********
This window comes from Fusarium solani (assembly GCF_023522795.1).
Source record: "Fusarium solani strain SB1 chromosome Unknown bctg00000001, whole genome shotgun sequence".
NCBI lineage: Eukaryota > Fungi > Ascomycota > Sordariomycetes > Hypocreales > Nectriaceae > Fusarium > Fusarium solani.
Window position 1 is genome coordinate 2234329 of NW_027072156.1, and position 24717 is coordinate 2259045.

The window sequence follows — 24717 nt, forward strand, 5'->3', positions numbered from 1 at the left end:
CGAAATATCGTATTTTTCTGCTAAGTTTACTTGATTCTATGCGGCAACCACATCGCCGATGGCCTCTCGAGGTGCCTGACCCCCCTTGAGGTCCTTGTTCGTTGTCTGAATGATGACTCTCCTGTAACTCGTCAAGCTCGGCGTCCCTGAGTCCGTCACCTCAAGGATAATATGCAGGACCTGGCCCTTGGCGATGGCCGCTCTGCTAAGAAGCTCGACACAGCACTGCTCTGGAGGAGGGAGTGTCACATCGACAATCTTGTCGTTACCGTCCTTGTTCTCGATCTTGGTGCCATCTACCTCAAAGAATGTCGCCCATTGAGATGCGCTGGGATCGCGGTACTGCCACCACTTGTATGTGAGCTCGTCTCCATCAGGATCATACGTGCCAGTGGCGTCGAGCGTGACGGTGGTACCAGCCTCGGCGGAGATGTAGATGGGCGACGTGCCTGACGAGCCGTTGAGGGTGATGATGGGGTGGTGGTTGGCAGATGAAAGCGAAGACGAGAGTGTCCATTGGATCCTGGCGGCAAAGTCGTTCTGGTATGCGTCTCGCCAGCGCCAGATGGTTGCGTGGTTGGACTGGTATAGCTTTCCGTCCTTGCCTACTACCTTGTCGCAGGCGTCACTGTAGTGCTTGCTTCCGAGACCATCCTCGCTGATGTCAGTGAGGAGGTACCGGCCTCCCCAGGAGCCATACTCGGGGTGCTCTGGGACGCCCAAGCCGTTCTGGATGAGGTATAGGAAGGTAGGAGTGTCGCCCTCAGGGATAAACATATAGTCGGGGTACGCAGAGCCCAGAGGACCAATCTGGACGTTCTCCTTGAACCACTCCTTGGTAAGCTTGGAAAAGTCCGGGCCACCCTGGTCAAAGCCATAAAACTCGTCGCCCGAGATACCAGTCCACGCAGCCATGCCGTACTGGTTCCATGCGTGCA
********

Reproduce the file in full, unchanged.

This window comes from Fusarium solani (assembly GCF_023522795.1).
Source record: "Fusarium solani strain SB1 chromosome Unknown bctg00000001, whole genome shotgun sequence".
NCBI lineage: Eukaryota > Fungi > Ascomycota > Sordariomycetes > Hypocreales > Nectriaceae > Fusarium > Fusarium solani.
Window position 1 is genome coordinate 2234329 of NW_027072156.1, and position 24717 is coordinate 2259045.

The window sequence follows — 24717 nt, forward strand, 5'->3', positions numbered from 1 at the left end:
CGAAATATCGTATTTTTCTGCTAAGTTTACTTGATTCTATGCGGCAACCACATCGCCGATGGCCTCTCGAGGTGCCTGACCCCCCTTGAGGTCCTTGTTCGTTGTCTGAATGATGACTCTCCTGTAACTCGTCAAGCTCGGCGTCCCTGAGTCCGTCACCTCAAGGATAATATGCAGGACCTGGCCCTTGGCGATGGCCGCTCTGCTAAGAAGCTCGACACAGCACTGCTCTGGAGGAGGGAGTGTCACATCGACAATCTTGTCGTTACCGTCCTTGTTCTCGATCTTGGTGCCATCTACCTCAAAGAATGTCGCCCATTGAGATGCGCTGGGATCGCGGTACTGCCACCACTTGTATGTGAGCTCGTCTCCATCAGGATCATACGTGCCAGTGGCGTCGAGCGTGACGGTGGTACCAGCCTCGGCGGAGATGTAGATGGGCGACGTGCCTGACGAGCCGTTGAGGGTGATGATGGGGTGGTGGTTGGCAGATGAAAGCGAAGACGAGAGTGTCCATTGGATCCTGGCGGCAAAGTCGTTCTGGTATGCGTCTCGCCAGCGCCAGATGGTTGCGTGGTTGGACTGGTATAGCTTTCCGTCCTTGCCTACTACCTTGTCGCAGGCGTCACTGTAGTGCTTGCTTCCGAGACCATCCTCGCTGATGTCAGTGAGGAGGTACCGGCCTCCCCAGGAGCCATACTCGGGGTGCTCTGGGACGCCCAAGCCGTTCTGGATGAGGTATAGGAAGGTAGGAGTGTCGCCCTCAGGGATAAACATATAGTCGGGGTACGCAGAGCCCAGAGGACCAATCTGGACGTTCTCCTTGAACCACTCCTTGGTAAGCTTGGAAAAGTCCGGGCCACCCTGGTCAAAGCCATAAAACTCGTCGCCCGAGATACCAGTCCACGCAGCCATGCCGTACTGGTTCCATGCGTGCA